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How to Buy the Right Insurance at the Right Price

Save money on insurance by following these three rules

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​We have insurance because bad things happen in life — auto accidents, fire, floods, hail, medical crises, even death. When things go wrong, you will want to have some protection for you and your family.

Unfortunately, buying insurance is complex. It’s easy to have too much or too little. It’s easy to pay far too much for insurance if you’re buying from the wrong company. A complete guide to buying insurance would fill several volumes of books. I can, however, give you three simple rules for making these large and critical purchases.​

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Rule 1: Don’t buy too much or too little insurance

Understand that insurance companies price their products to make a profit. If they make money, you will, on average, lose money — or at least make less money than you would had you invested it rather than bought the insurance policies. Let’s look at two extreme examples.

Unnecessary insurance: Let’s say you buy a $1,000 LED high-definition TV that has a one-year warranty. The store offers you an extended warranty to protect your purchase for three additional years for $250. Now your cost is $1,250. In most cases, I would recommend skipping this insurance and saving the $250. If the TV broke even one day after the one-year warranty expired, that TV is now older technology and could be bought for about $750. This means you are out a maximum of $500 since you saved $250 by not buying the extended warranty and could buy the replacement for $750. That is a loss that you could bear (I hope) and would not be catastrophic.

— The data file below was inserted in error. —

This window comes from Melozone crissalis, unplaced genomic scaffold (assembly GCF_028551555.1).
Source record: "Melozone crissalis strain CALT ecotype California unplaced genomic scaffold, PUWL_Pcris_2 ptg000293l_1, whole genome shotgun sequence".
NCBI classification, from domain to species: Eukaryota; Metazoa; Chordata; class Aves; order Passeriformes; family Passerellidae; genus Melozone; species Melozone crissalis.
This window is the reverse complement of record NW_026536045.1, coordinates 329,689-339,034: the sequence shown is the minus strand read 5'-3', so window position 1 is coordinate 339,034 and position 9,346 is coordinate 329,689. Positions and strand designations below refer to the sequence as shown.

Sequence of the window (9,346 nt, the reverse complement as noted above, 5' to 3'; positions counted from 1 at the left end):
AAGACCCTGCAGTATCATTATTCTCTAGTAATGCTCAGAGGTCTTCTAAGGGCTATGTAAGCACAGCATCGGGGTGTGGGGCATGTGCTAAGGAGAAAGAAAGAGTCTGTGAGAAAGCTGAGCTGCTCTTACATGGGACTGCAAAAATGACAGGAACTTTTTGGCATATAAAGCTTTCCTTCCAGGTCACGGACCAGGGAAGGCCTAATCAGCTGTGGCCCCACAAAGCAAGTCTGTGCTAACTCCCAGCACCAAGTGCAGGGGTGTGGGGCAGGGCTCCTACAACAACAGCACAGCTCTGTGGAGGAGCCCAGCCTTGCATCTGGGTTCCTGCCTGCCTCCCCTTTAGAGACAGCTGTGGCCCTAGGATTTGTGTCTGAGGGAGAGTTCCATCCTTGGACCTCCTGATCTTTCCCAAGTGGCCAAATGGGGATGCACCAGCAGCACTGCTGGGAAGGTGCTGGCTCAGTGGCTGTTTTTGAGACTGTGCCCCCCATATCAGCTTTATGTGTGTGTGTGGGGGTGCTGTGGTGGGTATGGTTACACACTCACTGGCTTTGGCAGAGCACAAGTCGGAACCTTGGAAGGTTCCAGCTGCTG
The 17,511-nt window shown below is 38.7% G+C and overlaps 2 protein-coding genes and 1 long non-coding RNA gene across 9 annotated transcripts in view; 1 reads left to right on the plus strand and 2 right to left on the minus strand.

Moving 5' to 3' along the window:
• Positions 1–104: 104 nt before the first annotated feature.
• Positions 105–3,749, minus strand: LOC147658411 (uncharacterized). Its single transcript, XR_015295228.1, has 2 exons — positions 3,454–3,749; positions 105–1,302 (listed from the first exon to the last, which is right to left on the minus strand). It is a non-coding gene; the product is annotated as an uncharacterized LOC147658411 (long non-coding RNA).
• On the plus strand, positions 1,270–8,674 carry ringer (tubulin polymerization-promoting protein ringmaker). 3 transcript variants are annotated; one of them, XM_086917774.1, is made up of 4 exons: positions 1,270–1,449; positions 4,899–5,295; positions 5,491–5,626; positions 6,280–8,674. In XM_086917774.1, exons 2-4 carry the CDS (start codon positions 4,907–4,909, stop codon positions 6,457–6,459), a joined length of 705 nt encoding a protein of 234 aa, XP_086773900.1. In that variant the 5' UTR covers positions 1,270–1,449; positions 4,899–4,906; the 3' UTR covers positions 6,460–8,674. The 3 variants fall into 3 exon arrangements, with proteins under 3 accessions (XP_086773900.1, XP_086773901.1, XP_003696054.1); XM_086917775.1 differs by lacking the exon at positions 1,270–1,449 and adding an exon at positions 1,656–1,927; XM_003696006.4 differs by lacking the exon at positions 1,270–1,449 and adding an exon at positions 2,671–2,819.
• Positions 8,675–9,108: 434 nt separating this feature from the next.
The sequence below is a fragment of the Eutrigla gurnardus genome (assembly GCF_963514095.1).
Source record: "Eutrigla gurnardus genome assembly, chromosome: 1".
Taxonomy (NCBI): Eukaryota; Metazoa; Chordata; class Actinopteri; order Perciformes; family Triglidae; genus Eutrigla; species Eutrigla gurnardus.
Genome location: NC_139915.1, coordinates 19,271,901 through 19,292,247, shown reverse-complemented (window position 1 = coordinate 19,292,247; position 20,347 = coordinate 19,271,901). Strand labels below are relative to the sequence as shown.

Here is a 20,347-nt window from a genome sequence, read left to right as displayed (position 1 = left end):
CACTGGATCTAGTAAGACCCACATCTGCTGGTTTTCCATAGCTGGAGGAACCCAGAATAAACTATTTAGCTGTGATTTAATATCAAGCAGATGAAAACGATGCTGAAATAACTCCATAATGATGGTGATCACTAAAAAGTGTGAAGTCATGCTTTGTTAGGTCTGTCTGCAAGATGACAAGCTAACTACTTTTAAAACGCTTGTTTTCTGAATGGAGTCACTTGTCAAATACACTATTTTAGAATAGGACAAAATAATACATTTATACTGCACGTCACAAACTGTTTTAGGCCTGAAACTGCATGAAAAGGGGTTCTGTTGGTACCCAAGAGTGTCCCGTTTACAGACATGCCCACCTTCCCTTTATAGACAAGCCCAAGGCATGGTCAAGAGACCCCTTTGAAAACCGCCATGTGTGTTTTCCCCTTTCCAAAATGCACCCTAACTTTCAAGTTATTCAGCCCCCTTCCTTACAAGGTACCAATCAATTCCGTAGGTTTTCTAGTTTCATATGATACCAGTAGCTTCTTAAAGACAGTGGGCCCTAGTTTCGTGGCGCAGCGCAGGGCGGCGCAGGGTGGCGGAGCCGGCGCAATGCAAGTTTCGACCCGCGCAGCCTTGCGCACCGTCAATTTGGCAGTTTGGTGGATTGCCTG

The same thing goes for auto insurance for some people. You want and need liability insurance. If you injure someone, that could cost you hundreds of thousands of dollars or more. But if you have an older car and a sizable nest egg, you may be better off skipping collision and comprehensive (such as hail damage). In fact, if I had a $3,000 fender bender and a $1,000 deductible, I probably wouldn’t submit a claim if I wasn’t required to. That’s because the insurance company might raise my premiums to more than cover the $2,000 claim.

Necessary insurance. Assuming you can afford it, you want to insure against things that would present a hardship if they happened to you. A house fire would be an example of a catastrophic loss for all but the wealthiest of people. Yet this doesn’t mean you can’t partially self-insure. For example, you could pick a higher deductible homeowners policy that lowers your premium, assuming you had enough money in the bank to cover what insurance didn’t.

An even better example is health care insurance. Not only can health care expenses be catastrophic, but you could end up paying much more without insurance, because you won’t get the discounted rate negotiated between the health care provider and the insurance company. Check out a high-deductible health savings account (HSA) that gets the provider discounts with huge tax savings.